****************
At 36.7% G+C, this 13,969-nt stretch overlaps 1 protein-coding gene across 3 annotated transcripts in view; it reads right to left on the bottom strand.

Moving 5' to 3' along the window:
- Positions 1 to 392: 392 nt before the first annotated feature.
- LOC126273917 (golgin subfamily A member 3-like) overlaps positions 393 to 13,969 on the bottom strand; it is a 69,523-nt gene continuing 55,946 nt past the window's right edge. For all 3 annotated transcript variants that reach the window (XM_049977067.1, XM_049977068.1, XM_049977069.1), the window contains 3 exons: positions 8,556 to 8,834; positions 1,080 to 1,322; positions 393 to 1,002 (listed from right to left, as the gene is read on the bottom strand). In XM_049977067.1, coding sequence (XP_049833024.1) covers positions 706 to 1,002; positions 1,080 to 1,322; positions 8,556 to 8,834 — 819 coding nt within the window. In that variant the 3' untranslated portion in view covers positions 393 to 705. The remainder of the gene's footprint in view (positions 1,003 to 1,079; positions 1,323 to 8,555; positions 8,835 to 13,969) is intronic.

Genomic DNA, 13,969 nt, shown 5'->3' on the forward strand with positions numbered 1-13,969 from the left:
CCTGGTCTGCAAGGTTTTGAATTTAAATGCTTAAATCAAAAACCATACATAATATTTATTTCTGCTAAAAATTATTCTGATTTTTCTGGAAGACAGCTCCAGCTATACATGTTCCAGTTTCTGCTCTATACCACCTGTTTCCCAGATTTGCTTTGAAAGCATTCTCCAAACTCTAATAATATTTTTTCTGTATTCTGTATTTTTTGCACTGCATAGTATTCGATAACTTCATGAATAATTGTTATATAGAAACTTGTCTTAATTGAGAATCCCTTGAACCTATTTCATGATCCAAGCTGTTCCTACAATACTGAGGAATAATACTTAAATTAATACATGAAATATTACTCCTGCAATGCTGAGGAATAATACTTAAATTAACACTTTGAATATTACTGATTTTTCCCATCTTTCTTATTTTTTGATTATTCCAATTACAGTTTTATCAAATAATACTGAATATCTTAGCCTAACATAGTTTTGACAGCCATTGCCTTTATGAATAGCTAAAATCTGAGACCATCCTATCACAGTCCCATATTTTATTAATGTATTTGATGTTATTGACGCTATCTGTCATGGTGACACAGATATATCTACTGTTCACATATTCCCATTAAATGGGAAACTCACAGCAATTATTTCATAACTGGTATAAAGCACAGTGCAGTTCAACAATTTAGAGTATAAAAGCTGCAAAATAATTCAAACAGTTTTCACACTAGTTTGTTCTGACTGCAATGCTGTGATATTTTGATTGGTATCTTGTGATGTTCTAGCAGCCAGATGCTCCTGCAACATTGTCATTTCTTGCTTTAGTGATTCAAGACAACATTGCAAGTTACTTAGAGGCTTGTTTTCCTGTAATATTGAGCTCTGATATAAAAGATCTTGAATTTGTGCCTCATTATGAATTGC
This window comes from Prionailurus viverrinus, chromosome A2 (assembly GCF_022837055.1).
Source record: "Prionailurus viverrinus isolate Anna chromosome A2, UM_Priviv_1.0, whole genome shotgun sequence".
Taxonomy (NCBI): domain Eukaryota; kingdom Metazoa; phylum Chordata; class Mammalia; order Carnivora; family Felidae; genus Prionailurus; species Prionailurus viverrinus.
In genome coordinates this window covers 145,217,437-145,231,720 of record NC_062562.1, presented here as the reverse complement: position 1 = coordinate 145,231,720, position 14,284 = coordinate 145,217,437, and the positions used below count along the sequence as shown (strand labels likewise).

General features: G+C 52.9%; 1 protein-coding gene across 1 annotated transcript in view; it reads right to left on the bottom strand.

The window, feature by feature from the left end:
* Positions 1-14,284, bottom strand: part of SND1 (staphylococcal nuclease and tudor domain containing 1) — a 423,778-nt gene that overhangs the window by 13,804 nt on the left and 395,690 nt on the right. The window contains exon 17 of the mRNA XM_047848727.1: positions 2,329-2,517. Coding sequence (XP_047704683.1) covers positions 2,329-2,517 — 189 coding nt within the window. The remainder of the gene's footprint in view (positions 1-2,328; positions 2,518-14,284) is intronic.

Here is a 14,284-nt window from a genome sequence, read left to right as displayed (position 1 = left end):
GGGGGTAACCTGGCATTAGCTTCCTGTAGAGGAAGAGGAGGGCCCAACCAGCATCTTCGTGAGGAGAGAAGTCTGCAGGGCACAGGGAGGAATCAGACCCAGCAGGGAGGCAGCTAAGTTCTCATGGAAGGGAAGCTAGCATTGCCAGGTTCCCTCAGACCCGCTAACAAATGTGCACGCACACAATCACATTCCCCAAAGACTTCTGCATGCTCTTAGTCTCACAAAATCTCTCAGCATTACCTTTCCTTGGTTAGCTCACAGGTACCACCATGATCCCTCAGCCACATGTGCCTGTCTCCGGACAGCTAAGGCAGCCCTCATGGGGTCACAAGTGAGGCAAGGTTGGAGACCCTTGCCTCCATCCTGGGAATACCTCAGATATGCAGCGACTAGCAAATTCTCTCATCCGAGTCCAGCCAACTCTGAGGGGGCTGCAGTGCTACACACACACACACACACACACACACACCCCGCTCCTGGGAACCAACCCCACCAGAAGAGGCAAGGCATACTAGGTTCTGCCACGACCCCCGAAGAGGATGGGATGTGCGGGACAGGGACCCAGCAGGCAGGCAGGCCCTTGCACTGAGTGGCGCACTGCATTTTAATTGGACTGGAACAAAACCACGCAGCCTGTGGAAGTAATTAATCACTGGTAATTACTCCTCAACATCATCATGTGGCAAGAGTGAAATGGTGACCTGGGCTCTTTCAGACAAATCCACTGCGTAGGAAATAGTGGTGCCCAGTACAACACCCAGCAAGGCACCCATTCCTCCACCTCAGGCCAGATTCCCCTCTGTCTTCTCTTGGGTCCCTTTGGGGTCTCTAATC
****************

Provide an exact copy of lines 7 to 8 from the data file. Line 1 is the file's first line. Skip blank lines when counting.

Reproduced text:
This window comes from Prionailurus viverrinus, chromosome A2 (assembly GCF_022837055.1).
Source record: "Prionailurus viverrinus isolate Anna chromosome A2, UM_Priviv_1.0, whole genome shotgun sequence".